Italian stereotypes aside, what do kids really think about Nintendo these days? Let’s tackle the bad news first. Caleb, who’s 13, has about as long a history with Nintendo as you could hope, getting a Game Boy Advance when he was six, followed by a DS and then a Wii. Not that this has translated into any loyalty, or even longtime use – he abandoned his Wii even before getting an Xbox 360. After a year of Rock Band and Super Smash Bros. he felt, like most of America, that waving a white plastic remote control just “got old.” His DS has suffered the same fate. I recently spent a lot of time with Caleb, and while he was playing games virtually non-stop, they were all on his iPod Touch and never his DS. Why? The answer is pretty simple: “Other games are just more fun,” he tells me, in the laconic style of teenage boys everywhere who are more or less being forced to talk to their uncle. But what’s really going on here? Are DSes for babies? Are they for girls? “No,” he insists, “they just don’t have fun games.”
His sister would disagree. Amanda is obsessed with her DSi. Maybe obsessed is unkind. She very much enjoys playing DS. When I ask her what she does on her DS, she doesn’t focus on games. “You can go to PictoChat and draw things,” she gushes, “or you can go to DS downloads, if you have a friend that has a DS you can put the DSes together and play the same game together, or PictoChat each other.” The experience she describes sounds a lot like things you could do more easily (and more slickly) on a smart phone. But, no matter what Gossip Girl tells you, not every tween has a smart phone. Especially not every pre-tween. This discussion of the interactive possibilities of the DS was the most animated I heard either of them get about Nintendo in our entire conversation, and of course, none of this is by accident.
Is this the future of Nintendo? Fake smart phones for girls 10 and under? Well, maybe. And maybe this isn’t as bad as it sounds. Flurry Analytics, a mobile gaming market research company, estimates that Nintendo accounted for 70% of all mobile gaming revenue in 2009. While that may have been a 5% loss from 2008 (a loss largely to iPhones), it was still meant Nintendo made over $1.5 billion in mobile gaming that year. While this number has no doubt gone down as the ubiquity of iPhones has gone up, it still accounts for a sizable chunk of Nintendo’s market.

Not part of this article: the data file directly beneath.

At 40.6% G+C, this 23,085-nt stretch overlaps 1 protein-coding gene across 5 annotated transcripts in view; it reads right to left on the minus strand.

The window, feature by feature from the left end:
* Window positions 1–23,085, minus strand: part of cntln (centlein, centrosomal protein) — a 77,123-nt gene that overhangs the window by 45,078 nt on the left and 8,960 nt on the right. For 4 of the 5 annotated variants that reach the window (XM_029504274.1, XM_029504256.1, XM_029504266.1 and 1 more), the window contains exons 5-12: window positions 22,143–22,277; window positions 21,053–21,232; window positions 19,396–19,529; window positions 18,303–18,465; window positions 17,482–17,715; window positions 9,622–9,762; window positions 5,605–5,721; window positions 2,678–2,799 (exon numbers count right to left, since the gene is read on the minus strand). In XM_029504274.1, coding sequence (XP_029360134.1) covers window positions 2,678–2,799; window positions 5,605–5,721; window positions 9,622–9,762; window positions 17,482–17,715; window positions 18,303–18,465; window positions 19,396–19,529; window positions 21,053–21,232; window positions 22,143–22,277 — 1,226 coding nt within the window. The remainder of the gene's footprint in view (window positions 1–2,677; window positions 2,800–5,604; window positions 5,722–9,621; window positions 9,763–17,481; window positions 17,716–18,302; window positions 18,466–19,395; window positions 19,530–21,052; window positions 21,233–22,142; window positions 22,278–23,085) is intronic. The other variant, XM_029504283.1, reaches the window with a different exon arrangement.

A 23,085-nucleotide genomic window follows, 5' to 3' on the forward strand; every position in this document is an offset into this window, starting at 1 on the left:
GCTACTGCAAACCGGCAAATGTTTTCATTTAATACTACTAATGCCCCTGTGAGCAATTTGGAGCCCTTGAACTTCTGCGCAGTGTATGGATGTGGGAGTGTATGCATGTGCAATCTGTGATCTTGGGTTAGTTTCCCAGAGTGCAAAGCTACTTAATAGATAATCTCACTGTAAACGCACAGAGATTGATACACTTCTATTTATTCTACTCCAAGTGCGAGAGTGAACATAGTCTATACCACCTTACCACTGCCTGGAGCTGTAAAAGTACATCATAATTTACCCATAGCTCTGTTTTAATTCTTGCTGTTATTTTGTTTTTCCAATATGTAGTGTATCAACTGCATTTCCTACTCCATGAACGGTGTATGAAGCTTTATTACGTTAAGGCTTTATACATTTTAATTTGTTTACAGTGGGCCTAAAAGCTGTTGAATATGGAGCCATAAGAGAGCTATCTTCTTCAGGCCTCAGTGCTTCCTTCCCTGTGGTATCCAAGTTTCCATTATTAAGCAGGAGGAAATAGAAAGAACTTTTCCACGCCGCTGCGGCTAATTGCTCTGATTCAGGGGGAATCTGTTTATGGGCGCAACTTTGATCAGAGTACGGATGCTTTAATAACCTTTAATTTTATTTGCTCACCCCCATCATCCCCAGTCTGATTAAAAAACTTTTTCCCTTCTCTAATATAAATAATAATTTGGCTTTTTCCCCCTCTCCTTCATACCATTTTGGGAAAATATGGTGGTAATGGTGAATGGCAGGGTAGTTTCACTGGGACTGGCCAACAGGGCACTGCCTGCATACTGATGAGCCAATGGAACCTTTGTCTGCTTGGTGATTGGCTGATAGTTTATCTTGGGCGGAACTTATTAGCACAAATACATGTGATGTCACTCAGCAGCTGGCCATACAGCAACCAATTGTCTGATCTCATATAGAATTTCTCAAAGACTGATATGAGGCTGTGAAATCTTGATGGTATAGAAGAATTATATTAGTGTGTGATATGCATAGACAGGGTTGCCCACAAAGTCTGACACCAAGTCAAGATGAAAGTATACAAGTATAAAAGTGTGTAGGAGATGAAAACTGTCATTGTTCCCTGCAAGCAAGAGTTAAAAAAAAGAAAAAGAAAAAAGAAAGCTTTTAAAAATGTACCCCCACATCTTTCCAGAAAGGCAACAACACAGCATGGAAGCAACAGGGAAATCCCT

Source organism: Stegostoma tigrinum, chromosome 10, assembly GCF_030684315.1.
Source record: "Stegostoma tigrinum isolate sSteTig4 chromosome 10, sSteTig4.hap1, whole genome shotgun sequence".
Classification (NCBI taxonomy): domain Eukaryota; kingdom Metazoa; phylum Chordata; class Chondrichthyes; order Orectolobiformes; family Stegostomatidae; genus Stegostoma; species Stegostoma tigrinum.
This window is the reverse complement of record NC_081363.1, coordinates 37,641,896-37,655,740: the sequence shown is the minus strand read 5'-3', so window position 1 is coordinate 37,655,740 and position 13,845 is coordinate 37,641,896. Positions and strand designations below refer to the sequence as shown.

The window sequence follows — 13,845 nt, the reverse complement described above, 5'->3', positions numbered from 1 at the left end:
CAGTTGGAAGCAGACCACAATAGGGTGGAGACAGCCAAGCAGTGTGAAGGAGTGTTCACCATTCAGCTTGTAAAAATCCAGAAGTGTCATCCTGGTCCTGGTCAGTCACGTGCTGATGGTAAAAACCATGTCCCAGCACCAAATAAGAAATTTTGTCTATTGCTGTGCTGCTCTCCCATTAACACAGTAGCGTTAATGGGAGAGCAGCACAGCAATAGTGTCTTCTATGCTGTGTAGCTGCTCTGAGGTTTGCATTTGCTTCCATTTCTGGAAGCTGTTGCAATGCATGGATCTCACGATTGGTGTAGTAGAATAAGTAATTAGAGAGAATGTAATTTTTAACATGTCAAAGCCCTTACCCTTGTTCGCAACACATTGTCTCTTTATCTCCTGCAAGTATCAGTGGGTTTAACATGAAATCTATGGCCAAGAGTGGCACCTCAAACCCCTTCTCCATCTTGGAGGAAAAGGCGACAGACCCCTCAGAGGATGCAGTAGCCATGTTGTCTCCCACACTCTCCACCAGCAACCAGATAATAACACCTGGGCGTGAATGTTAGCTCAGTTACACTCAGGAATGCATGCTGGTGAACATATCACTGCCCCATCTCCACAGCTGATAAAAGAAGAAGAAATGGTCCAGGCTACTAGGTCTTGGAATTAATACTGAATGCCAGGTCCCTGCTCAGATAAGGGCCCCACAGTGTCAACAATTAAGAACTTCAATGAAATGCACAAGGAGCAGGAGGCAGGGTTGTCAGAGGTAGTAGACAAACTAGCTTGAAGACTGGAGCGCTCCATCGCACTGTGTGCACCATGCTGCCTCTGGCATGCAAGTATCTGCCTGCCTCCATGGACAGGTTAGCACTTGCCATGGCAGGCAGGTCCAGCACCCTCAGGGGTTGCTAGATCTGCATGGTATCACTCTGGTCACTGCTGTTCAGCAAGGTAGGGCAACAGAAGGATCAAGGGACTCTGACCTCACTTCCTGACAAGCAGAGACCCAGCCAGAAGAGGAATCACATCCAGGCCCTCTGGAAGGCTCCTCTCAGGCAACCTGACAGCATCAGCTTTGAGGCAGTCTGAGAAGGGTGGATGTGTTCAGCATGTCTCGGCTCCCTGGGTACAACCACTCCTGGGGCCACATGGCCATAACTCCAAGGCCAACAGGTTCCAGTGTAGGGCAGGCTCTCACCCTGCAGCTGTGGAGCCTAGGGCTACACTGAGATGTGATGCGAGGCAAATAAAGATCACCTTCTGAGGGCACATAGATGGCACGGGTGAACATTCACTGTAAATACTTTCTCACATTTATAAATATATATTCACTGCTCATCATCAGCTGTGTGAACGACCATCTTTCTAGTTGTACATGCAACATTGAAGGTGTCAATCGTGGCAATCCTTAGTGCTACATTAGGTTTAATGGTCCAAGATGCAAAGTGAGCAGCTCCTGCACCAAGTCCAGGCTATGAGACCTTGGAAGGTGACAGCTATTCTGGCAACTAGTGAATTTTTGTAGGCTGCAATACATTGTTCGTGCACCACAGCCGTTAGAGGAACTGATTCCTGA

Perhaps the most striking thing about my conversations with Caleb and Amanda was their lack of brand loyalty, and their lack of real positive associations with Nintendo. Sure, Caleb has memories of playing Nintendo with friends, but that was just because he happened to own a Nintendo at the time. The specialness of Nintendo, that idea that Nintendo stands for some standard of innovation, quality, or anything else seems largely to have vanished. By focusing on products for the extremely young, Nintendo has made a gamble – they may be making a considerable amount of money, but the idea that Nintendos are just something you have until you’re old enough to get something else seems to have firmly taken hold. Instead of proudly wearing Mario shirts well into their 20s, today’s young will likely go to great lengths to hide ever having used, let alone liked a Nintendo – culturally, Nintendo’s gone from being GI Joe to Barney in the space of a few decades.
Then again, Nintendo has this identity now because that is what it wants. They have marketed themselves to children and to parents as safe starter games for the young, full of simple yet creative puzzles. While at first, Caleb claimed to be “an Xbox person” with no interest in owning anything else in the near future, he eventually admitted that if Nintendo came out with something better than an Xbox, he’d be more than happy to have it. When it comes down to it, he just wanted whatever system was best, and whatever system his parents would buy him. Some things never change.[byline]Chris Chafin spent spent his childhood getting beaten at Nintendo Golf by his own grandfather.[/byline]